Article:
Is there an alien structure around KIC 8462852 ? Image Credit: NASA / Rick Guidice
Astronomers are no closer to explaining the erratic behavior of this perplexing stellar phenomenon.
Originally picked up between the constellations Cygnus and Lyra by the Kepler Space Telescope in 2009, the star known as KIC 8462852 has long proven something of an enigma to astronomers.
Unlike most other planet-hosting stars which exhibit slight periodic dips when their planets pass in front of them, this one seemed to be exhibiting extremely erratic dips indicative of a large, tightly packed assortment of matter in orbit around it.
In a recent study, astronomers Ben Montet and Joshua Simon scoured through all of the data recorded by the Kepler telescope to find traces of this particular star for comparison and analysis.
They determined that the star's dimming seemed to occur at 0.34% per year to begin with, yet inexplicably fell to 2.5% for 200 days before returning to its original dimming rate.
The pair even tried analyzing hundreds of other similar and nearby stars to look for the same type of behavior but were unable to find anything else like it at all.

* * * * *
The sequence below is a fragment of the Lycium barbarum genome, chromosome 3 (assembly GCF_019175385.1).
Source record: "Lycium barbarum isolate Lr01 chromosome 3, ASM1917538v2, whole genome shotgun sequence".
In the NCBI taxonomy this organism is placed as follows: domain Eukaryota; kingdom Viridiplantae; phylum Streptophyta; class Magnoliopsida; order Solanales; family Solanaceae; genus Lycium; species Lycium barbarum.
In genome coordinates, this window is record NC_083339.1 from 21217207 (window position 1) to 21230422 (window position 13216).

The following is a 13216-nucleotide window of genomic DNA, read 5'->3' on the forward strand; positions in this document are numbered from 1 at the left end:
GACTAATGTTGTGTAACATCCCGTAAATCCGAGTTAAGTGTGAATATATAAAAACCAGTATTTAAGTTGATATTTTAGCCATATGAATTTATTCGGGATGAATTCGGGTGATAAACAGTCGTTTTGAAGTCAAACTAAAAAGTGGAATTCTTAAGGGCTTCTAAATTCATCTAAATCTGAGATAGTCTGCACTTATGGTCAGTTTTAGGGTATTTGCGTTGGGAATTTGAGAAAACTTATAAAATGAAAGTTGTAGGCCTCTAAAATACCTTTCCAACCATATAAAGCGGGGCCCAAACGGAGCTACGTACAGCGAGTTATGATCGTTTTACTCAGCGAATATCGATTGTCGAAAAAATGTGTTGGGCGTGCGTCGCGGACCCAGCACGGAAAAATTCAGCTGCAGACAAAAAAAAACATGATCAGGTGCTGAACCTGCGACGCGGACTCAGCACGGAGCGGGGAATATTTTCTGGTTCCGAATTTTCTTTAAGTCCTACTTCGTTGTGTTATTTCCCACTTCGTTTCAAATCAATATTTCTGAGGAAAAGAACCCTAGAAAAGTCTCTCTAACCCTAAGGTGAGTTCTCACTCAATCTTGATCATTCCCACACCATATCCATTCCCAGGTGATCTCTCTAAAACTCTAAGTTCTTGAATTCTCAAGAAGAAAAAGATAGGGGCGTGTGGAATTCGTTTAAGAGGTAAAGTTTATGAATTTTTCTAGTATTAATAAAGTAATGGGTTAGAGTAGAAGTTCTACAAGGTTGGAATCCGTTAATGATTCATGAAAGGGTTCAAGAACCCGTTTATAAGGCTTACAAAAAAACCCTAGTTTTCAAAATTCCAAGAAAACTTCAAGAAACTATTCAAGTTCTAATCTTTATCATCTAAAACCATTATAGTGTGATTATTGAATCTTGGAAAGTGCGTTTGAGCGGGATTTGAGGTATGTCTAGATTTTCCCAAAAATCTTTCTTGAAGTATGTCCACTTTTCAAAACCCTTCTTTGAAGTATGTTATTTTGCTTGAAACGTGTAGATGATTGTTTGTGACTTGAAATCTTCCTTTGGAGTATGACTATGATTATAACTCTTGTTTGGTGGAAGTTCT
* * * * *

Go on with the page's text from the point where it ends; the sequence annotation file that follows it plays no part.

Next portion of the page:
So what could possibly be responsible for these peculiar observations ?
Some scientists have put forward the theory that a vast cloud of dust or comets may be gradually falling towards the star, however others have pointed out that such a cloud should have shown up on infra-red scans and no evidence of anything like this has ever been found.
More 'out there' theories have included the possibility that the phenomenon is the result of a large artificial structure in orbit around the star - an alien megastructure such as a Dyson Sphere.
SETI (Search for Extra Terrestrial Intelligence ) has even attempted to look for evidence of artificial laser light within the star's vicinity but so far their efforts have come up empty.
As it stands, KIC 8462852's peculiar dimming continues to remain a total mystery.
"We spent a long time trying to convince ourselves this wasn’t real," said Montet.
"We just weren’t able to."
Source: News.com.au | Comments (338)